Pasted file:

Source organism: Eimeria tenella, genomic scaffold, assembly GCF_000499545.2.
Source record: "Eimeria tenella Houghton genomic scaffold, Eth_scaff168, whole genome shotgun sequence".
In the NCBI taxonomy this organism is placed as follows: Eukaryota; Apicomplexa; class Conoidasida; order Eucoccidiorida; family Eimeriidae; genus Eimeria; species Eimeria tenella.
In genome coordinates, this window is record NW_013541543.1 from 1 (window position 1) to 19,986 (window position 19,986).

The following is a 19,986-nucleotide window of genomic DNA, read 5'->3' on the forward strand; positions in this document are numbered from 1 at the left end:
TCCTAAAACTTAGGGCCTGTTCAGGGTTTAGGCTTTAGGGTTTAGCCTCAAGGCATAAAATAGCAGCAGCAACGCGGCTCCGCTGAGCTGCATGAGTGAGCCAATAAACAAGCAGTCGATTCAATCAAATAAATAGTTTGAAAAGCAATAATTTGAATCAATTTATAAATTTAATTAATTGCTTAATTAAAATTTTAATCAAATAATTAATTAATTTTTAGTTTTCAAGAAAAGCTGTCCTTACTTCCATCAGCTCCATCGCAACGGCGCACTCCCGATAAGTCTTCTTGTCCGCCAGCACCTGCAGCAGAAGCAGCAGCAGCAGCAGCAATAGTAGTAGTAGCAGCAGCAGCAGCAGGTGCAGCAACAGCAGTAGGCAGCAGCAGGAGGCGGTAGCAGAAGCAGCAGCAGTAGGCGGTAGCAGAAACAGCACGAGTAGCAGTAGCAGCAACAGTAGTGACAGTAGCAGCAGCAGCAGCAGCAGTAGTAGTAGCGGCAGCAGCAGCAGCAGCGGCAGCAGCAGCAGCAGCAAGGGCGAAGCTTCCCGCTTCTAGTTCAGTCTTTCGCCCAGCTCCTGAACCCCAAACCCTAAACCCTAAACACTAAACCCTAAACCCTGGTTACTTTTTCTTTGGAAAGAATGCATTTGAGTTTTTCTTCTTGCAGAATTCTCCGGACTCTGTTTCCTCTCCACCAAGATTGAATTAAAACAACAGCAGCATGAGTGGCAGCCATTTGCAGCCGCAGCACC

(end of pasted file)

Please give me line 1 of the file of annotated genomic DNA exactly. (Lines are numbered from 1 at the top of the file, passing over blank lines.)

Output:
Source organism: Eimeria tenella, genomic scaffold, assembly GCF_000499545.2.